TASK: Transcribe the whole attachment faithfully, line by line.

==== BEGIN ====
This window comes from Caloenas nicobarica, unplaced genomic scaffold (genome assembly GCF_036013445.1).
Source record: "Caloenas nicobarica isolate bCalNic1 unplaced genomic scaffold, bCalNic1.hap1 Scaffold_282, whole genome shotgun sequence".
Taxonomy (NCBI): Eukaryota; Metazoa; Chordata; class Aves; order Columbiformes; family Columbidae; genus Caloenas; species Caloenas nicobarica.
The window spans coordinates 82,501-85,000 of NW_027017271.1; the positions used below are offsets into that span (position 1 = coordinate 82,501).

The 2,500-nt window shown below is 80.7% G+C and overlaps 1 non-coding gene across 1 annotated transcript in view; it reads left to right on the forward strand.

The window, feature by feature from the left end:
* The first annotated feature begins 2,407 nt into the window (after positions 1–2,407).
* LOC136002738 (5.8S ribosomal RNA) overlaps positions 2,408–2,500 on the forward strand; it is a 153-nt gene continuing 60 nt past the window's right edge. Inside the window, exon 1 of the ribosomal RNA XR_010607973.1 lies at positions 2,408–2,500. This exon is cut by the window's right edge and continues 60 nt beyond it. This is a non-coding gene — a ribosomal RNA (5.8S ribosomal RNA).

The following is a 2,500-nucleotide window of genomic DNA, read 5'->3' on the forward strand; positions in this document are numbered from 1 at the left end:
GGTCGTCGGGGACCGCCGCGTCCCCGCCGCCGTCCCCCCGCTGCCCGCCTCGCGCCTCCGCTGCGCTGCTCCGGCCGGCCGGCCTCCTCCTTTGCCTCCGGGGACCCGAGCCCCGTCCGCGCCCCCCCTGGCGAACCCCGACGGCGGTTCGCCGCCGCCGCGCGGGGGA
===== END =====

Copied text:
This window comes from Caloenas nicobarica, unplaced genomic scaffold (genome assembly GCF_036013445.1).
Source record: "Caloenas nicobarica isolate bCalNic1 unplaced genomic scaffold, bCalNic1.hap1 Scaffold_282, whole genome shotgun sequence".
Taxonomy (NCBI): Eukaryota; Metazoa; Chordata; class Aves; order Columbiformes; family Columbidae; genus Caloenas; species Caloenas nicobarica.
The window spans coordinates 82,501-85,000 of NW_027017271.1; the positions used below are offsets into that span (position 1 = coordinate 82,501).

The 2,500-nt window shown below is 80.7% G+C and overlaps 1 non-coding gene across 1 annotated transcript in view; it reads left to right on the forward strand.

The window, feature by feature from the left end:
* The first annotated feature begins 2,407 nt into the window (after positions 1–2,407).
* LOC136002738 (5.8S ribosomal RNA) overlaps positions 2,408–2,500 on the forward strand; it is a 153-nt gene continuing 60 nt past the window's right edge. Inside the window, exon 1 of the ribosomal RNA XR_010607973.1 lies at positions 2,408–2,500. This exon is cut by the window's right edge and continues 60 nt beyond it. This is a non-coding gene — a ribosomal RNA (5.8S ribosomal RNA).

The following is a 2,500-nucleotide window of genomic DNA, read 5'->3' on the forward strand; positions in this document are numbered from 1 at the left end:
GGTCGTCGGGGACCGCCGCGTCCCCGCCGCCGTCCCCCCGCTGCCCGCCTCGCGCCTCCGCTGCGCTGCTCCGGCCGGCCGGCCTCCTCCTTTGCCTCCGGGGACCCGAGCCCCGTCCGCGCCCCCCCTGGCGAACCCCGACGGCGGTTCGCCGCCGCCGCGCGGGGGA